As the coronavirus pandemic has spread, Americans have taken to stores to clear out shelves of hand sanitizer, canned goods and other emergency rations.
For some reason, they’ve also started panic-buying toilet paper.
According to some estimates, Americans use less than half a roll per week on average. According to others, the average is a little over one. Even at that upper limit, it would take a household of 15 to rip through just one Costco-sized 30-pack of Kirkland Signature two-ply over the course of a 14-day quarantine. For a couple, one pack should last for nearly four months.
If toilet paper was truly in short supply, some degree of stockpiling would be understandable. COVID-19 can manifest in gastrointestinal distress, in addition to its typical dry cough, fever and risk of pneumonia, and those feeling the symptoms should avoid public places such as the grocery store.
But despite the photos of empty shelves popping up on social media, is there in fact any risk to the nation’s toilet paper pipeline?
The short answer: no.
“It’s not like suddenly all the toilet paper factories in the world are burning down,” said Willy Shih, a professor at Harvard Business School who studies manufacturing supply chains. “They’re still cranking this stuff out.”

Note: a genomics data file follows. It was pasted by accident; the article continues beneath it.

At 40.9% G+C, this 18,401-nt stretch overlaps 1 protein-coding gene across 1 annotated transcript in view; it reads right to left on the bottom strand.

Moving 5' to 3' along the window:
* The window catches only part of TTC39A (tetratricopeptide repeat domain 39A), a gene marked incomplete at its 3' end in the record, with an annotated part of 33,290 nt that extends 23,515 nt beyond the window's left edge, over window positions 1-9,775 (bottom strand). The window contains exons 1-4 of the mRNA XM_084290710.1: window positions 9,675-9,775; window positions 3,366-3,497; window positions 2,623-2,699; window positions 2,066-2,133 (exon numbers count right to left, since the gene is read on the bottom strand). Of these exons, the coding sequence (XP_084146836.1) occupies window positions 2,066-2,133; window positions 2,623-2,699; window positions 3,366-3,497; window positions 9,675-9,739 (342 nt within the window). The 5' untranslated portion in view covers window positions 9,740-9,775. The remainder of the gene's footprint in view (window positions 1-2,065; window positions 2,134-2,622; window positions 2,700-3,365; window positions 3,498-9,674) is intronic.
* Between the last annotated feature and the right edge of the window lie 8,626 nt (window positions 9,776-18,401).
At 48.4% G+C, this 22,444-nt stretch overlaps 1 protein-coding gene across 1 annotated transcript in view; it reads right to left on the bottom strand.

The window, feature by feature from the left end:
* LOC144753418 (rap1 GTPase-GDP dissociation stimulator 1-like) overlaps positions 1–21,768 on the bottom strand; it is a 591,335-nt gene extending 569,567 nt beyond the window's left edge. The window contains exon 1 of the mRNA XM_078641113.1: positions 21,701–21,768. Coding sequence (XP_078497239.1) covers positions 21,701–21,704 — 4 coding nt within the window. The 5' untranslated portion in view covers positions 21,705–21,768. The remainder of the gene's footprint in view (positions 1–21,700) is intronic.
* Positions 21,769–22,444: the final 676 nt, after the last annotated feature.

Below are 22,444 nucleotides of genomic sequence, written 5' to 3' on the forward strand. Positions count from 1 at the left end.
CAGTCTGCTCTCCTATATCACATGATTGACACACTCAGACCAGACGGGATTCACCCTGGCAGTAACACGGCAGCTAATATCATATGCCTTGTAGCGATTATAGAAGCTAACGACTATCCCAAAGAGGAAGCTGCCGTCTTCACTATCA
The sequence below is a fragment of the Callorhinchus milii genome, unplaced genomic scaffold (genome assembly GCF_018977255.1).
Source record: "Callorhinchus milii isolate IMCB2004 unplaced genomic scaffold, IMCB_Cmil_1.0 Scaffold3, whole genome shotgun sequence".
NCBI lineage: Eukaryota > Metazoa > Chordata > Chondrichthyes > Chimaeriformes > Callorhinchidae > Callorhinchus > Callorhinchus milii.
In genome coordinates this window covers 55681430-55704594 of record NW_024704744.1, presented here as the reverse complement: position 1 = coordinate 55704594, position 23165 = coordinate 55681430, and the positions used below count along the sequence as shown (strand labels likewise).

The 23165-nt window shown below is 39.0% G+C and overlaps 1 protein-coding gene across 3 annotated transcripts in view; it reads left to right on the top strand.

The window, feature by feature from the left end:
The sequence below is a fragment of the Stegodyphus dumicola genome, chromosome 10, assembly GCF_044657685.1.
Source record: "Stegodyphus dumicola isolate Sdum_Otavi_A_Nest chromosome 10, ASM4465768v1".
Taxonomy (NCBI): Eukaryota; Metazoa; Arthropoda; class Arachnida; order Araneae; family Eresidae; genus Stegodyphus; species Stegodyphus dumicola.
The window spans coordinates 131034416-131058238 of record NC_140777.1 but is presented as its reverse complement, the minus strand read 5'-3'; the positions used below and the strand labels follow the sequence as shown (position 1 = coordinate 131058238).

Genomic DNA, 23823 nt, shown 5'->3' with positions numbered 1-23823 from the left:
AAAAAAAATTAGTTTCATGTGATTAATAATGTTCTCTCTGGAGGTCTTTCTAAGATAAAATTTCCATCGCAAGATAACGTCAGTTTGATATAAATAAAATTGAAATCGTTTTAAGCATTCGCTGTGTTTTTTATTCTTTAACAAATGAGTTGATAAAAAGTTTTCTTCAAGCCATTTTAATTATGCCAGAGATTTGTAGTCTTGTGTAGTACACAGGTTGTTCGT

If anything, toilet paper supplies are suffering from being too steady, Shih says. Typically, demand for the product is flat proportional to the population — there is no hot season for toilet paper. That means that factories are designed to run as efficiently as possible around the clock to produce a constant stream of product, with little room for increase or decrease.
When that constant supply meets a spike in demand, shoppers suddenly run into empty shelves.
Toilet paper is also distinct from products such as hand sanitizer and coronavirus test kits, where increased use means that there is a genuine risk of shortages. Barring a new craze for mummy costumes, the actual use of toilet paper is unlikely to increase.
So even if stores are running out of toilet paper today, more rolls will keep showing up like they always have.
Were toilet paper plants able to increase output, Shih says that wouldn’t necessarily be a good idea.
“If you’re a supply chain professional, this is called the bullwhip effect,” he said, “an oscillation in supply that moves up the chain.”
If factories start producing more toilet paper than people could ever actually use in response to a temporary demand surge, then they’ll be left with far too much product on hand down the line.
Only people who are at higher risk of serious illness from the virus, either from age or other medical conditions, are truly in need of stockpiling enough toilet paper to last for the duration of the outbreak, since going back out to the store for fresh rolls may put their safety at risk (though delivery services should be available as supplies replenish).
Other countries with severe outbreaks have not suffered total shutdowns of stores or illness rates that disabled the logistics and paper industries. In Italy and parts of China that went into full lockdown, grocery stores remained open, as did factories producing essential products.